Managing aquatic resources

Working towards a more science-based approach in the management of aquatic resources

Dr. Antonio Di Natale on why he fights every day for a more reasonable approach to caring for the Ocean - a heritage that we have to take care of, because we must preserve it not only for the generations, but also to preserve life on this planet.

Springer Nature: What is the focus of your research work?

Antonio Di Natale: Since many years, I am mostly dealing with the sustainable management of large pelagics, a group of fish without a country, a clear and difficult management challenge. The information on their biology, ecology and ethology is essential for a better understanding of their status. At the same time, I am always interested in several other issues: the protection of the ocean and marine mammals, the effects of climate change on marine species (looking at both opportunities and constraints), the problem of plastics and persistent pollutants in the ocean, the recovery of the past knowledge but also the ethics in science.

What are the short- and long-term goals of your work?

Let’s say: I have a dream! 
On the short term, I would like to have a more scientific-based approach in the management of aquatic resources. It is something written and declared by everybody, but in the reality, the situation is not exactly this. Young scientists are not reading papers that are not available on the web and in a language they cannot understand, therefore missing an important part of the existing knowledge. In many meetings, even at a very high level, I often remind to the colleagues papers that are available since decades and sometimes centuries, including the knowledge they need. Several sophisticated provisional models are including scientific biases that are obviously affecting the outputs. Year after year, we are missing scientists having a broad vision and knowledge, able to correlate facts. It is a general problem, a very serious one. 
Then, on the long term, I would like to see a more conscious approach of humans to nature. We cannot continue increasing consumption indefinitely. We must change our lifestyle. 

Societal Impact

How important is societal impact to your research? Why?

During my career, I sometimes faced some important research issues, where the societal pressure was heavy for various reasons. Maybe the worse was the driftnet issue, when it was basic getting and collecting the most neutral and serious information, including the social and economic aspects, for providing them to the managers and decision-makers. Was not easy at all, because the driftnet fishery was not a new technological activity. It was something having ancient and cultural roots, an activity on which several coastal communities based their local economy. Therefore, it was necessary to balance the need for protecting the cetaceans with a ban difficult to be accepted, trying to provide alternatives that I knew were not exactly at the same level from different points of view. But the need to avoid a dangerous environmental impact was much more important and finally, after many discussions and several economic subsidies, it was accepted.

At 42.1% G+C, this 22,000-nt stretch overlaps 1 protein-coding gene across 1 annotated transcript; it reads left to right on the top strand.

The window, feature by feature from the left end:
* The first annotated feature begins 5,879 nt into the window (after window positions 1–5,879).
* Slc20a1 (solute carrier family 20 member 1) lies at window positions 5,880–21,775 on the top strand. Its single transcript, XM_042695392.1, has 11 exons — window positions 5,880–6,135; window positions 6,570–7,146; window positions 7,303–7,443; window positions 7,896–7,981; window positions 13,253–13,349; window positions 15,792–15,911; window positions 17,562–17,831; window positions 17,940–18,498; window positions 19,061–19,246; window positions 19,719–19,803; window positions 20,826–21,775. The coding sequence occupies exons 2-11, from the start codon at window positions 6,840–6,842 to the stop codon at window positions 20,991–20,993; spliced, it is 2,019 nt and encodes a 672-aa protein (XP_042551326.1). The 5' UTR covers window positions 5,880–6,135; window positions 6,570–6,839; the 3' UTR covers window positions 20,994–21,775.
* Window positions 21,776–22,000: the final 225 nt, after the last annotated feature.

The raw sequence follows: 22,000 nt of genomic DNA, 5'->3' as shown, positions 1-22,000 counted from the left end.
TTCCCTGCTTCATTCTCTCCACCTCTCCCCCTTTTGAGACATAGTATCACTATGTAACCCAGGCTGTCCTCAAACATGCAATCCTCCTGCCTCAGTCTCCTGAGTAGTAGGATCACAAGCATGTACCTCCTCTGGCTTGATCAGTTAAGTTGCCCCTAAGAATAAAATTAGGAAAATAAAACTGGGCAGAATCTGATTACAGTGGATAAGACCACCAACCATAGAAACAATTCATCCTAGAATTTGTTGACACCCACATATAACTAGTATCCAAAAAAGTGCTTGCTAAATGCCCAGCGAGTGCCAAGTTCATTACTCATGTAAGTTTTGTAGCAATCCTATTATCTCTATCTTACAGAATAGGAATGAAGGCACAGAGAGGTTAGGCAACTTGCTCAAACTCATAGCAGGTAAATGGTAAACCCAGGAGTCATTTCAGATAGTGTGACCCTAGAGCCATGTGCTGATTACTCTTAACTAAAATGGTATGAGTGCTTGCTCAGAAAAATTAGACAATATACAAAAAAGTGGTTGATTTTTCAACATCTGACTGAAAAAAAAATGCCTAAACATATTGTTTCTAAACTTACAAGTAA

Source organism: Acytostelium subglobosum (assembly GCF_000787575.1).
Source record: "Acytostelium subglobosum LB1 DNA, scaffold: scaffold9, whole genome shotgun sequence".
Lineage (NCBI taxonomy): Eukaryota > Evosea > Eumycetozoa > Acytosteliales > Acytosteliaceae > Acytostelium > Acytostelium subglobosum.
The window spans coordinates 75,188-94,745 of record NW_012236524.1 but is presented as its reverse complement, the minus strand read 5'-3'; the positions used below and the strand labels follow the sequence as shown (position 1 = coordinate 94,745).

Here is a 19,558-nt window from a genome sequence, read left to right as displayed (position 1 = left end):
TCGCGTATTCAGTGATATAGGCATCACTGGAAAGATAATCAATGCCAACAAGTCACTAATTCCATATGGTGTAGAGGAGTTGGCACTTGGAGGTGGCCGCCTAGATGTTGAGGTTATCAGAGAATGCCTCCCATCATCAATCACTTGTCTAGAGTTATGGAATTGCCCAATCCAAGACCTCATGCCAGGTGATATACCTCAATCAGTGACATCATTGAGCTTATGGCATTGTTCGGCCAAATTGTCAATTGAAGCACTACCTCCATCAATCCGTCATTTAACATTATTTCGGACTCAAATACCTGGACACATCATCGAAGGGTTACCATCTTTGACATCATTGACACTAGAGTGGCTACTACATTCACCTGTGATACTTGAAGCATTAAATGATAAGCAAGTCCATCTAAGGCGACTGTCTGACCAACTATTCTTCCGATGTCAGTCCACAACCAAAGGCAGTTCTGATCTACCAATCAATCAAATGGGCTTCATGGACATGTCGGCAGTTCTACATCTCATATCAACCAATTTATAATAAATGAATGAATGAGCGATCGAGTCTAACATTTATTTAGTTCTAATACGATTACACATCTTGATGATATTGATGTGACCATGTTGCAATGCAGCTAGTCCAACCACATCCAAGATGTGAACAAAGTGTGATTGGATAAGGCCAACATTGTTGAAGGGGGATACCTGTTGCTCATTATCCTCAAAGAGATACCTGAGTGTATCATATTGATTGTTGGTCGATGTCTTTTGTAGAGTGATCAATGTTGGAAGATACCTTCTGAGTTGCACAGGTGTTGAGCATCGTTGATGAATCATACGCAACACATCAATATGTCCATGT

Even for the Atlantic bluefin tuna there was a relevant societal impact on my research activity. At the end of the ‘90s and at the very beginning of the years 2000, it was necessary to find all means and data for demonstrating that the bluefin tuna was overfished (but never close to extinction, as claimed by some NGOs!). The media and the public opinion reacted quite well, making an important pressure. Finally, ICCAT and the various contracting parties adopted very hard and serious management measures, strongly limiting any IUU fishery. The bluefin tuna was also lucky, because the several and unusual warm years helped the recruitment in a substantial manner and therefore it recovered more quickly than everybody thought. But the recovery was possibly too quick for some NGOs and scientists that were planning economic actions based on the problematic situation of this iconic species, supported by a manipulated public opinion and media and we had to demonstrate what was evident from many scientific studies, that the bluefin tuna was not anymore in a problematic situation. So, again, a double-face coin!

Which UN Sustainable Development Goals (SDGs) does your work most closely relate to?

There are several UN SDG fitting my work. Of course, the first one is SDG 14 (Life below water), because I fight every day for having a much more reasonable approach in caring for the Ocean, taking into account its immense biodiversity, both in terms of species and ecosystems. It is a heritage that we have to take care of, because we must preserve it not only for the next human generations, but also for preserving our life on this planet. This first goal is strictly linked to SDG 12 (responsible production and consumption), because there you can find the two complementary approaches: the sustainable use of aquatic resources and the responsible consumption. One is based on a complex management approach, looking not only at the target species or resource but at the general environmental impact of all aquatic extraction activities. The other one is based on the correct information to the public at large, bringing the daily behaviours to a responsible consumption. It is not easy, but it is essential.
Of course, for getting there, it is very useful adopting SDG 17 (Partnership for the goals), because everybody can do something alone, but for many issues it would be very important creating a critical mass with the same objective, either in the research activity or in the daily life.